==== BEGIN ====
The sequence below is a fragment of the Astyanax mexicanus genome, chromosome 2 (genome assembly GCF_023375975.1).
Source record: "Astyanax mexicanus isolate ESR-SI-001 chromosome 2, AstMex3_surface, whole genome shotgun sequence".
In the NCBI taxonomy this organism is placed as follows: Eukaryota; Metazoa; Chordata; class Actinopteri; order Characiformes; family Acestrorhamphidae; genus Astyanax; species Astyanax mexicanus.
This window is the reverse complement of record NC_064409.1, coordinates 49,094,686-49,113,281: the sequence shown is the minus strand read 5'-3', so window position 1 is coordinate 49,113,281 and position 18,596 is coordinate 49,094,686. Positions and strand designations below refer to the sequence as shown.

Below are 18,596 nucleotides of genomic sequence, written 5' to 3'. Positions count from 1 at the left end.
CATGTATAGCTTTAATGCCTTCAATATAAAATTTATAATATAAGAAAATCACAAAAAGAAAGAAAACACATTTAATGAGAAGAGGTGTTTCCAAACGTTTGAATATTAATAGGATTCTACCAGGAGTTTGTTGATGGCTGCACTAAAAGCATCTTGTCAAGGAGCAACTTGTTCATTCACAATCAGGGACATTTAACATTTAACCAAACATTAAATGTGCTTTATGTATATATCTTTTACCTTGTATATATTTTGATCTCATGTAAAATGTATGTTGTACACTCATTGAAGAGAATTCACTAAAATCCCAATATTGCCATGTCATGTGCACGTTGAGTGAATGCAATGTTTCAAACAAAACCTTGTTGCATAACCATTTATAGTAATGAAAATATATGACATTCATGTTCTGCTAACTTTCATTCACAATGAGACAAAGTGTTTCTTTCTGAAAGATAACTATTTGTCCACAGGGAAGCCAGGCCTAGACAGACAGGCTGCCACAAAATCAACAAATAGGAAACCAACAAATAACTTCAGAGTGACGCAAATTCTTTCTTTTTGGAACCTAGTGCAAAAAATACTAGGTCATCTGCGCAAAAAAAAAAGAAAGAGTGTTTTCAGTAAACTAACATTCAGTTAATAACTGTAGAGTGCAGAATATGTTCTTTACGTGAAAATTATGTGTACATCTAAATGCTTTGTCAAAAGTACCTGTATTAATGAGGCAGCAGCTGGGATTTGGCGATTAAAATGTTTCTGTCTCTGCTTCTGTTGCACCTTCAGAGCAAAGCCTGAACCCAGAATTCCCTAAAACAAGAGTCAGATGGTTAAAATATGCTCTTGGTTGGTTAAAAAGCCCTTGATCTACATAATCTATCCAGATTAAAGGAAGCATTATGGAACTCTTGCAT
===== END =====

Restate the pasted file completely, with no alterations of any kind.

The sequence below is a fragment of the Astyanax mexicanus genome, chromosome 2 (genome assembly GCF_023375975.1).
Source record: "Astyanax mexicanus isolate ESR-SI-001 chromosome 2, AstMex3_surface, whole genome shotgun sequence".
In the NCBI taxonomy this organism is placed as follows: Eukaryota; Metazoa; Chordata; class Actinopteri; order Characiformes; family Acestrorhamphidae; genus Astyanax; species Astyanax mexicanus.
This window is the reverse complement of record NC_064409.1, coordinates 49,094,686-49,113,281: the sequence shown is the minus strand read 5'-3', so window position 1 is coordinate 49,113,281 and position 18,596 is coordinate 49,094,686. Positions and strand designations below refer to the sequence as shown.

Below are 18,596 nucleotides of genomic sequence, written 5' to 3'. Positions count from 1 at the left end.
CATGTATAGCTTTAATGCCTTCAATATAAAATTTATAATATAAGAAAATCACAAAAAGAAAGAAAACACATTTAATGAGAAGAGGTGTTTCCAAACGTTTGAATATTAATAGGATTCTACCAGGAGTTTGTTGATGGCTGCACTAAAAGCATCTTGTCAAGGAGCAACTTGTTCATTCACAATCAGGGACATTTAACATTTAACCAAACATTAAATGTGCTTTATGTATATATCTTTTACCTTGTATATATTTTGATCTCATGTAAAATGTATGTTGTACACTCATTGAAGAGAATTCACTAAAATCCCAATATTGCCATGTCATGTGCACGTTGAGTGAATGCAATGTTTCAAACAAAACCTTGTTGCATAACCATTTATAGTAATGAAAATATATGACATTCATGTTCTGCTAACTTTCATTCACAATGAGACAAAGTGTTTCTTTCTGAAAGATAACTATTTGTCCACAGGGAAGCCAGGCCTAGACAGACAGGCTGCCACAAAATCAACAAATAGGAAACCAACAAATAACTTCAGAGTGACGCAAATTCTTTCTTTTTGGAACCTAGTGCAAAAAATACTAGGTCATCTGCGCAAAAAAAAAAGAAAGAGTGTTTTCAGTAAACTAACATTCAGTTAATAACTGTAGAGTGCAGAATATGTTCTTTACGTGAAAATTATGTGTACATCTAAATGCTTTGTCAAAAGTACCTGTATTAATGAGGCAGCAGCTGGGATTTGGCGATTAAAATGTTTCTGTCTCTGCTTCTGTTGCACCTTCAGAGCAAAGCCTGAACCCAGAATTCCCTAAAACAAGAGTCAGATGGTTAAAATATGCTCTTGGTTGGTTAAAAAGCCCTTGATCTACATAATCTATCCAGATTAAAGGAAGCATTATGGAACTCTTGCAT